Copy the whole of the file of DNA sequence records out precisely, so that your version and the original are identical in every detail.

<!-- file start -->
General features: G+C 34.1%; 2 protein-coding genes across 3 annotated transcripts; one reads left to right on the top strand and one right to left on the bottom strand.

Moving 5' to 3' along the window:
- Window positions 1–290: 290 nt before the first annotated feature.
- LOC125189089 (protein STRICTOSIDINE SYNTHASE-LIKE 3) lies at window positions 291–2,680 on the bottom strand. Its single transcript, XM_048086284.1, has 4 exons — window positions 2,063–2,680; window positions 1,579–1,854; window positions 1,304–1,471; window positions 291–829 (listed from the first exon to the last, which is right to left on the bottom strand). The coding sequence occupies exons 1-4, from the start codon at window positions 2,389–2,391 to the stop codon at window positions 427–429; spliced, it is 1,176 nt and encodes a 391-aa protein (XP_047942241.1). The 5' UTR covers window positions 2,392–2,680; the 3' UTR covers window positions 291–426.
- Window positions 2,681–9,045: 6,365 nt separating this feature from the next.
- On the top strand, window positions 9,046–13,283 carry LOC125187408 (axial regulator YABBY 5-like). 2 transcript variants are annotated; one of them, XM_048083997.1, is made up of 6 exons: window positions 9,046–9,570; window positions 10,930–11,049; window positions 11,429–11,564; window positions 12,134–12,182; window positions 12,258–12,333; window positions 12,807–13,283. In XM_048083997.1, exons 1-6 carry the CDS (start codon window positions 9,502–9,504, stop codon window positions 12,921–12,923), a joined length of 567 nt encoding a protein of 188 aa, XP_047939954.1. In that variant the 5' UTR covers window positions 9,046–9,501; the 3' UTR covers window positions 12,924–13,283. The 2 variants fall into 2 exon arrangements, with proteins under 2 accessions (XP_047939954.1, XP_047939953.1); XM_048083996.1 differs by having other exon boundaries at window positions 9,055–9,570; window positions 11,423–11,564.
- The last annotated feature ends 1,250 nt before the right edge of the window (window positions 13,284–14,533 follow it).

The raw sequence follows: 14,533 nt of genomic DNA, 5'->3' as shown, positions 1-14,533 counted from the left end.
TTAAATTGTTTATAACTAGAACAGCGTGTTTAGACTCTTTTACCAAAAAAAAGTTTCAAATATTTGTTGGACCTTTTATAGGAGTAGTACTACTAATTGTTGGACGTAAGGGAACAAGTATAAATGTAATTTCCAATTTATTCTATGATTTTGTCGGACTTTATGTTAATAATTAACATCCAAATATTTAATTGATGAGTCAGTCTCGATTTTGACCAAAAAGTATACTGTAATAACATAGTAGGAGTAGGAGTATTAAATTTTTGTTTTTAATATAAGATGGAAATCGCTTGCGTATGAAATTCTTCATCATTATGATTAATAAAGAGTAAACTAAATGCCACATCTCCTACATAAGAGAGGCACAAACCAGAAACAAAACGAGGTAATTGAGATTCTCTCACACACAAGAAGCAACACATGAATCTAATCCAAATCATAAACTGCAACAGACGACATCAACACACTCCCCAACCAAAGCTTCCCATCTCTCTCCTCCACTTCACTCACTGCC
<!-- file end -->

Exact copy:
General features: G+C 34.1%; 2 protein-coding genes across 3 annotated transcripts; one reads left to right on the top strand and one right to left on the bottom strand.

Moving 5' to 3' along the window:
- Window positions 1–290: 290 nt before the first annotated feature.
- LOC125189089 (protein STRICTOSIDINE SYNTHASE-LIKE 3) lies at window positions 291–2,680 on the bottom strand. Its single transcript, XM_048086284.1, has 4 exons — window positions 2,063–2,680; window positions 1,579–1,854; window positions 1,304–1,471; window positions 291–829 (listed from the first exon to the last, which is right to left on the bottom strand). The coding sequence occupies exons 1-4, from the start codon at window positions 2,389–2,391 to the stop codon at window positions 427–429; spliced, it is 1,176 nt and encodes a 391-aa protein (XP_047942241.1). The 5' UTR covers window positions 2,392–2,680; the 3' UTR covers window positions 291–426.
- Window positions 2,681–9,045: 6,365 nt separating this feature from the next.
- On the top strand, window positions 9,046–13,283 carry LOC125187408 (axial regulator YABBY 5-like). 2 transcript variants are annotated; one of them, XM_048083997.1, is made up of 6 exons: window positions 9,046–9,570; window positions 10,930–11,049; window positions 11,429–11,564; window positions 12,134–12,182; window positions 12,258–12,333; window positions 12,807–13,283. In XM_048083997.1, exons 1-6 carry the CDS (start codon window positions 9,502–9,504, stop codon window positions 12,921–12,923), a joined length of 567 nt encoding a protein of 188 aa, XP_047939954.1. In that variant the 5' UTR covers window positions 9,046–9,501; the 3' UTR covers window positions 12,924–13,283. The 2 variants fall into 2 exon arrangements, with proteins under 2 accessions (XP_047939954.1, XP_047939953.1); XM_048083996.1 differs by having other exon boundaries at window positions 9,055–9,570; window positions 11,423–11,564.
- The last annotated feature ends 1,250 nt before the right edge of the window (window positions 13,284–14,533 follow it).

The raw sequence follows: 14,533 nt of genomic DNA, 5'->3' as shown, positions 1-14,533 counted from the left end.
TTAAATTGTTTATAACTAGAACAGCGTGTTTAGACTCTTTTACCAAAAAAAAGTTTCAAATATTTGTTGGACCTTTTATAGGAGTAGTACTACTAATTGTTGGACGTAAGGGAACAAGTATAAATGTAATTTCCAATTTATTCTATGATTTTGTCGGACTTTATGTTAATAATTAACATCCAAATATTTAATTGATGAGTCAGTCTCGATTTTGACCAAAAAGTATACTGTAATAACATAGTAGGAGTAGGAGTATTAAATTTTTGTTTTTAATATAAGATGGAAATCGCTTGCGTATGAAATTCTTCATCATTATGATTAATAAAGAGTAAACTAAATGCCACATCTCCTACATAAGAGAGGCACAAACCAGAAACAAAACGAGGTAATTGAGATTCTCTCACACACAAGAAGCAACACATGAATCTAATCCAAATCATAAACTGCAACAGACGACATCAACACACTCCCCAACCAAAGCTTCCCATCTCTCTCCTCCACTTCACTCACTGCC